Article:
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News & Press: General

UKH responds to City of Edinburgh Council Tourist Tax Survey claims

09 January 2019   (0 Comments)
Posted by: Pernille Thomsen
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UKHospitality refutes claim by City of Edinburgh Council that accommodation providers in Edinburgh support the introduction of a tourist tax. 

 

William Macleod, UKHospitality Executive Director for Scotland, said:

"UKHospitality is concerned at the assertion by City of Edinburgh Council that 51% of accommodation providers in the city are supportive of a tourist tax or transient visitor levy (TVL) being introduced in the city. UKH is in no doubt that the vast majority of accommodation businesses in the city (including hotels, serviced apartments, B&B’s, hostels and self-catering properties) are opposed to a TVL. This is clear from among the independent operators and larger chains in UKH membership and from the membership of the Edinburgh Hotels Association.

"The Council fails to make clear that the survey response refers to 87 of the 170 accommodation businesses that responded to the council’s survey and representing, respectively, 4% and 8% of the city’s accommodation businesses. It would be helpful if the Council made clear which types of accommodation businesses have responded. This is an important point as, unlike the larger hotels and accommodation businesses, a significant number of smaller accommodation businesses in the city make no contribution to public finances through business rates (being exempt under the Small Business Bonus Scheme) or VAT (as they trade below the annual turnover threshold of £85,000) and have less to lose if consumers are saddled with a further and uncompetitive tax.

"UKH opposes the introduction of a TVL in Edinburgh, or for that matter anywhere in Scotland, primarily on grounds of price-competitiveness. The UK is one of only three EU countries which do not apply a reduced rate of VAT to accommodation and tourism services (on average, the rate of VAT on accommodation in the EU is around half of that in the UK). Moreover, while it is true that many EU countries do impose some form of tourist or bed tax, this is done against a much lower rate of VAT. To impose an additional tax on visitors to Edinburgh and Scotland is potentially damaging to tourism and fails equitably to compare the competitive position.

"Our visitors are price-sensitive and it is naïve to assume that any additional tax will come without cost have no effect on visitor behaviour. Using robust academic studies of tourism price-sensitivity and data from a survey of visitors to Edinburgh conducted over the Autumn of 2018, UKH has estimated that the annual negative economic impact which will arise from the imposition of a TVL at £2 per room, per night will be in the region of £175m - £200m in Scotland (£44m - £94m in Edinburgh) being far greater than the amounts expected to be raised by a TVL.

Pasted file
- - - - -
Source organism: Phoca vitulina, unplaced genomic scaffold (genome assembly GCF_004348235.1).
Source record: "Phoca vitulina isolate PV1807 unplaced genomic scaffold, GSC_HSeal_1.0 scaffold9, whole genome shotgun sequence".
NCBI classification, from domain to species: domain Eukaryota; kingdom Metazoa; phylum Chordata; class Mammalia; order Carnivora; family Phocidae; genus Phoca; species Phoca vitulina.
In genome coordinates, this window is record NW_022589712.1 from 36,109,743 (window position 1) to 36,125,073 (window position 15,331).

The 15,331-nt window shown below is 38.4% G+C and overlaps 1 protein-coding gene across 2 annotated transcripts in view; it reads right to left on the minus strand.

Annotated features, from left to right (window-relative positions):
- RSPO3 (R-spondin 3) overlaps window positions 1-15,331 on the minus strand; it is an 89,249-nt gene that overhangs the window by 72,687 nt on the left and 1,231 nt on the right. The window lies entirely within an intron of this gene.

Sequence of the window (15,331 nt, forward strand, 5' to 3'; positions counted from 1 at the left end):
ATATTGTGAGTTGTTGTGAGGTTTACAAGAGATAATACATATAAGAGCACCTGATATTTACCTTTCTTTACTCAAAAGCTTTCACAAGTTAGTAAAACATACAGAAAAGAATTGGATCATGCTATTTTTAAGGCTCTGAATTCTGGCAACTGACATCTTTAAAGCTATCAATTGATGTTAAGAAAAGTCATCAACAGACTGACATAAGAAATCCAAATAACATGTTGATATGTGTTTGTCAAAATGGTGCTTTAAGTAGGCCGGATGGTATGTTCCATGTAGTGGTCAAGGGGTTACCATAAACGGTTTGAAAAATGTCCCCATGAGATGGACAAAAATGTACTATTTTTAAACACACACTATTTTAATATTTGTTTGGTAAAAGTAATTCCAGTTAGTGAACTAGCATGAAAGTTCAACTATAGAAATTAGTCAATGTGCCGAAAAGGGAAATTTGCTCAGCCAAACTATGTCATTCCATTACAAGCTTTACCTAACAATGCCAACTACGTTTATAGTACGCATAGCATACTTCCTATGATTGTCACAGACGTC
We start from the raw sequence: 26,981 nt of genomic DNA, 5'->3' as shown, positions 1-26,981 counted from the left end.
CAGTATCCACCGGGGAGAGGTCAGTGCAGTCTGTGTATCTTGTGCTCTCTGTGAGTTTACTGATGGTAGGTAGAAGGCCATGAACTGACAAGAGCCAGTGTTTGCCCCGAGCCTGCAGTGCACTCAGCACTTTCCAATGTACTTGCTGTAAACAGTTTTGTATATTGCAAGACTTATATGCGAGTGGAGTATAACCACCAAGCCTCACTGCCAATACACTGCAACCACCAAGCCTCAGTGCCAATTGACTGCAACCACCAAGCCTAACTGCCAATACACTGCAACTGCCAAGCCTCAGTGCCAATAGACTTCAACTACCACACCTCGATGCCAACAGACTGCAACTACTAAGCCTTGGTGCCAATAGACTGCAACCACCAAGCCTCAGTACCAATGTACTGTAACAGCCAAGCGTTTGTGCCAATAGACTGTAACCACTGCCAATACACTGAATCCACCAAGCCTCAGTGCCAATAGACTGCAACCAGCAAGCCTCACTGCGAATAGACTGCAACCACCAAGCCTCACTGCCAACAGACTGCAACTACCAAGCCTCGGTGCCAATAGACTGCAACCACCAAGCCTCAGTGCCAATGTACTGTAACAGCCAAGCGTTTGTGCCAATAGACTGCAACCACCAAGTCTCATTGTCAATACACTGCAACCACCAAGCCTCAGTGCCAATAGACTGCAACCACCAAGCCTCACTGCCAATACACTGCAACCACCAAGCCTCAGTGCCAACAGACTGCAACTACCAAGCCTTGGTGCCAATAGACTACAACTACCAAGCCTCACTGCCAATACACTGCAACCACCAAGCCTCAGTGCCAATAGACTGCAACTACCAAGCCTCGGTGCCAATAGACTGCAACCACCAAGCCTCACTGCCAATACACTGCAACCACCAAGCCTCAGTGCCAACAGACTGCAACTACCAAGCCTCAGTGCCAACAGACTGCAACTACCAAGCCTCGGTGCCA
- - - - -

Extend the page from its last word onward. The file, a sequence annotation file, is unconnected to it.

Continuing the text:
"The Scottish Government is in the midst of conducting a national discussion on TVL and has been clear that is has no plans for the introduction of any such tax on consumers (which will be payable by residents of Scotland as well as by visitors to the country). Instead of pushing ahead with its proposals  for the introduction and administration of a TVL the City of Edinburgh Council would do well  to await the outcome of the Government’s deliberations on the principle of such a tax which, if to be taken forward, will require clarification of many unanswered questions, primary legislation, and formal consultation which will, hopefully, take more account of the views of an industry which understands its consumers than has the City Council."

-ENDS-

Notes to editors
  • UKHospitality is the new trade body representing the UK’s hospitality sector, established following a merger approved in February 2018 between the Association of Licensed Multiple Retailers (ALMR) and the British Hospitality Association (BHA)
  • UKHospitality is the authoritative voice for over 700 companies, operating around 65,000 venues in a sector that employs 3.2 million people
  • The body speaks on behalf of a wide range of leisure and ‘out-of-home’ businesses, from FTSE 100 enterprises to niche groups and independent single-site operators
  • For the first time, the sector has a single voice bringing together businesses from all aspects of hospitality; coffee shops, hotels, serviced apartments, pubs, restaurants, leisure parks, nightclubs, contract caterers, entertainment, stadia and visitor attractions
  • Engaging with government, the media and the public, UKHospitality works to develop a robust case on how to unlock the industry’s full potential as the biggest engine for growth in the economy and ensure that the industry’s needs are effectively represented
  • The sector creates £130bn in economic activity and generates £38bn of tax for the Exchequer, funding vital services
  • Hospitality represents 10% of UK employment, 6% of businesses and 5% of GDP
  • Hospitality is the 3rd largest private sector employer in the UK; double the size of financial services and bigger than automotive, pharmaceuticals and aerospace combined
  • Member benefits include free advice and expert guidance on regulation, finance and health and safety as well as savings on services from carefully selected business partners.

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